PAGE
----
Comprehensive Truck Size and Weight Limits Study - Modal Shift Comparative Analysis Technical Report
Appendix F: Rail Financial Model
The process for estimating the post-diversion impact on the rail industry that could result from the decreased number of rail shipments and rate reductions to hold onto traffic is described in this appendix. The objective of this analysis is to compute a revised rail industry balance sheet, for the analysis year 2011 for the illustrative 2014 CTSW Study scenarios. In this way, the scenario impact on revenue, freight service expense (FSE), contribution, and ROI resulting from changes in traffic can be assessed.
The rail impact analysis employs two models, the US Department of Transportation's Intermodal Transportation and Inventory Cost (ITIC) Model and an Integrated Financial Model described in Figure F-1. Both are discussed below. These models required inputs from: 1) Class I railroad financial and operating statistics as compiled by the Association of American Railroads (AAR) in the Analysis of Class I Railroads-2011; and 2) the 2011 Surface Transportation Board's (STB's) Carload Waybill Sample. The data used from the Analysis of Class I Railroads is compiled from R-1 reports submitted by the railroads to the STB.
The revenue and traffic diversions used to assess rail impacts are derived from the ITIC Model. The model uses the STB Carload Waybill Sample as the basis for rail freight flows and estimates transportation and inventory costs for moving freight by rail and truck under different truck size and weight (TSW) scenarios.
In this analysis, the ITIC model allows the railroads to respond to increased truck competition by lowering their own rates down to variable cost, if necessary, to prevent diversion of rail freight to trucks. If motor carriers can offer shippers lower transportation and inventory costs than rail variable cost plus inventory costs, then the model assumes that the railroad will lose the traffic and it will divert to truck. As truck transportation costs decrease, the rail industry will experience three separate but related post-diversion effects:
- Fewer rail shipments will reduce rail revenue.
- As the railroads offer discounted rail rates to shippers to compete with motor carriers, additional revenue will be lost.
- As rail ton-miles decrease due to losses in traffic, the unit (ton- mile) costs of handling the remaining freight traffic will increase.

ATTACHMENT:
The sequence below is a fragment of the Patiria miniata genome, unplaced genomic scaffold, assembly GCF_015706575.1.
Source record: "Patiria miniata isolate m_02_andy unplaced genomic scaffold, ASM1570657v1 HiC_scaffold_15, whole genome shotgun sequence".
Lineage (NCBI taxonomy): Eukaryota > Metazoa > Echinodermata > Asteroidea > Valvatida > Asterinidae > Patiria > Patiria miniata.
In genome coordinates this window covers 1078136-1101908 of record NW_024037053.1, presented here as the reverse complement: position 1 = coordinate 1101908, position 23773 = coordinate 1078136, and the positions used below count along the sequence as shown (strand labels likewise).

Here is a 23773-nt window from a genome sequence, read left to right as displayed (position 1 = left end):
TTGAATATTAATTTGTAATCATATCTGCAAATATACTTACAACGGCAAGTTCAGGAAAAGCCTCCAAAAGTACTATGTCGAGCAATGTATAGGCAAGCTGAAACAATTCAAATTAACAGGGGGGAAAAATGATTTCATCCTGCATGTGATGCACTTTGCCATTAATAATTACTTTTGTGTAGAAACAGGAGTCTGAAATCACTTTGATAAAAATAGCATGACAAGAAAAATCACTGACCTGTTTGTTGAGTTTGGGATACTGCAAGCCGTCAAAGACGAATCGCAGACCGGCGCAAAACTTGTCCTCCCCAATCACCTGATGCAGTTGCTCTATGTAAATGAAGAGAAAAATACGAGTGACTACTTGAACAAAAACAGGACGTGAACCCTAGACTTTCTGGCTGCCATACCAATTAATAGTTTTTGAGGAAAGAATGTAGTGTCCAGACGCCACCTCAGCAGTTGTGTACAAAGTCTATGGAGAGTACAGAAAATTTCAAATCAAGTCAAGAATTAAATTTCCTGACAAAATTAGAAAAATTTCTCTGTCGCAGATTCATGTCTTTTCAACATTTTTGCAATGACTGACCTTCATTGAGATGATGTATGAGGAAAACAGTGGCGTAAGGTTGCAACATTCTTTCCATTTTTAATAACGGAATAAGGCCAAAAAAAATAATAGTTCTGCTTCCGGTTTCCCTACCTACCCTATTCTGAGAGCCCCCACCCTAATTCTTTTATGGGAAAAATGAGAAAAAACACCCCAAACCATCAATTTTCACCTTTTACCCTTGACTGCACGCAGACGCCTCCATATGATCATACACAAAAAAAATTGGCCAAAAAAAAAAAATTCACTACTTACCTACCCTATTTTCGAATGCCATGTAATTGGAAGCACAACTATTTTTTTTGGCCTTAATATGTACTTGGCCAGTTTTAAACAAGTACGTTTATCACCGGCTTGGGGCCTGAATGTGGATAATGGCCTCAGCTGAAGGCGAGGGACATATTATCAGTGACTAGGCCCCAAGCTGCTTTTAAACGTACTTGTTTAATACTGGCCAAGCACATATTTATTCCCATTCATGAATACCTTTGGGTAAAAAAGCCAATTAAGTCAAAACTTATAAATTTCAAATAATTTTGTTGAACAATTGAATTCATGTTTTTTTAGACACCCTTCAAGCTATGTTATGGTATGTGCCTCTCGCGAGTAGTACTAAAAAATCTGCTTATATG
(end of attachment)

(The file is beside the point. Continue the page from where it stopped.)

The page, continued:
It is important to note that for diverted traffic, railroads lose revenue and some costs. When discounting to hold traffic, railroads lose revenue but all costs remain.
The post-diversion effects listed above are measured by the following key ITIC model outputs: 1) the remaining rail revenues after accounting for losses in revenues from both diversion and from discounting to hold traffic, and 2) the remaining post-diversion ton-miles used to assess the effect of diversion on rail FSE.
The ITIC Model provides values for revenue and ton-miles for both the base case and each scenario. Percent changes from the base case to the scenario were calculated from these values. These percent changes were then applied to financial and operating statistics collected by the AAR to determine the revenues and ton-miles used as inputs into an Integrated Financial Model.
The Integrated Financial Model was used to estimate the impact that changes in TSW regulations would have on the rail industry's financial condition. This is the same model used to estimate financial impacts on the railroads for the 2000 CTSW Study. As inputs, this model uses ITIC model outputs and the change in FSE with respect to changing ton-miles (cost elasticity) derived in the STB's Christensen study, "A Study of Competition in the U.S. Freight Railroad Industry and Analysis of Proposals that Might Enhance Competition (Volume 2, p. 9-11)." The methodology for applying the elasticity was best described by Gerard McCullough in his 1993 dissertation, A Synthetic Translog Cost Function for Estimating Output-Specific Railroad Marginal Costs. The FSE represents variable cost, the variable and fixed cost portions of depreciation charges, and interest expense railroads' incur.
According to Christensen Associates more recent measure, the cost elasticity for the industry is 0.862. As railroads lose traffic, measured in ton-miles, and the associated revenues, reductions in cost do not decrease in a one-to-one relationship with ton-miles as noted by the elasticity value, 0.862. Rather, railroads shed costs much more slowly because of the high fixed and common cost component of total costs that characterize the industry. To illustrate, if there were a 10 percent decline in rail ton-miles, the application of the 0.862 elasticity coefficient indicates that freight cost would decline only 8.6 percent. As a consequence, the cost to handle the remaining traffic in terms of cost per ton-mile would increase in the post-diversion case as would be expected in a decreasing cost industry. This increased cost for remaining rail traffic represents an offset to shipper cost savings experienced by truck and former rail shippers as a result of truck size and weight changes, yielding the net national change in shipper costs.
Figure F-1 presents a "wiring diagram" that demonstrates how the Integrated Financial Model works. The model links the Income Statement, Sources and Uses of Funds, and Balance Sheet information, as well as ROI for the rail industry, to evaluate each of the truck size and weight scenarios under consideration. The model imports the independent variables noted above -percent changes in revenues and ton-miles - from the ITIC model into the Income Statement to calculate the effects on the industry balance sheet. By using measured changes in the Income Statement variables-revenues, expenses (including FSE), income, and cash generated and expended-the model produces a revised industry Balance Sheet as output. The output includes a new FSE resulting from a change in ton-miles. The Integrated Financial Model is also used to calculate the post-diversion ROI, and the increase in rail rates that would be required to return the rail industry to pre-diversion financial conditions.
The following is an explanation of the Integrated Financial Model.
What is an Integrated Financial model?